First episode of The Block rates as MediaWorks’ biggest show of 2012

There was plenty of pomp, ceremony and promotional activity to celebrate the airing of the first episode of MediaWorks’ big reality show The Block last night. And the Nielsen TAM numbers have given the network something to crow about.  

In the target demographic of 25-54, the first show claimed a 29.7 percent share of the total TV viewing audience, which is more than the first episode of this season’s MasterChef on TV One, which gained a 27 percent share. It also nabbed 33.2 percent of the household shoppers with kids audience. And MediaWork’s publicist Rachel Lorimer says those numbers mean The Block is already the best rating show of the year for TV3. 

Encouragingly, she says the audience grew significantly across the hour and there was plenty of social media engagement with the show, most of it positive. And like many of the other big reality shows—or as Eyeworks producer and TV doyenne Julie Christie prefers to call it, ‘unscripted programming’—she expects that growth to continue as the season progresses past the “set-up episode” and gets into the exciting stuff. 

“Never count your chickens, but all the signs are pointing to the show growing,” she says.  And she’s looking forward to seeing the consolidated ratings, as there are expectations there will be a fair bit of time-shifted viewing going on for a family show screening at 7.30. 

She says MasterChef had a season average of 12.9 percent share of all the 25-54s in New Zealand, so everyone’s pretty stoked The Block got off to such a good start with 12.1 (that number includes its plus 1 channel, a rating TV ONE now also uses after TVNZ7 was switched off over the weekend).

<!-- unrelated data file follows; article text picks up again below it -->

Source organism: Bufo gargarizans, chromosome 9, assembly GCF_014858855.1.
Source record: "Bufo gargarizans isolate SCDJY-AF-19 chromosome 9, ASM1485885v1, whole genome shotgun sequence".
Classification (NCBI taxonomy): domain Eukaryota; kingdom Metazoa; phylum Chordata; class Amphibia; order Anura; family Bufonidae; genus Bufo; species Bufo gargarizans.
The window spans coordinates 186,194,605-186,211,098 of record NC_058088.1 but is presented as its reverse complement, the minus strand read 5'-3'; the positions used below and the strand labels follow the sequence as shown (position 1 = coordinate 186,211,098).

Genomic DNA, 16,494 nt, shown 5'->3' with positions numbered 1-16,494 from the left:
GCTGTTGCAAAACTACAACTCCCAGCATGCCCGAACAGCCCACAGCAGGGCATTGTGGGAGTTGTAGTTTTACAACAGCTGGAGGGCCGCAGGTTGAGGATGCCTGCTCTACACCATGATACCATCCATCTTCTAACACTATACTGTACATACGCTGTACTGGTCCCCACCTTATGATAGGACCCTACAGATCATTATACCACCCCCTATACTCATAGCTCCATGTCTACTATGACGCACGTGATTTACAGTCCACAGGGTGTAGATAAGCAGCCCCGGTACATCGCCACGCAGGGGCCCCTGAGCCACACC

Lorimer says another positive stat is that the 7.30 Wednesday timeslot is up 109 percent year on year, with The Block following on from another solid—but much more controversial—rater, The GC.

She says the level of sponsor integration into the show was certainly noticed and discussed online, with some wondering how many shots of broadcast sponsor Bunnings were really needed and some fairly gratuitous mentions of the Mazda BT-50 utes by host Mark Richardson. 

“But it’s very much like New Zealand’s Next Top Model. People are aware of it. And they know how the show’s funded. But I didn’t clock too much negativity about it.”

One interesting aspect of non-integration was the trip the contestants made to the ‘large furniture store’. Those scenes were shot in Freedom Furniture in Auckland, which is thought to have decided against being involved as a sponsor, which meant there were no mentions or logo shots for them. 

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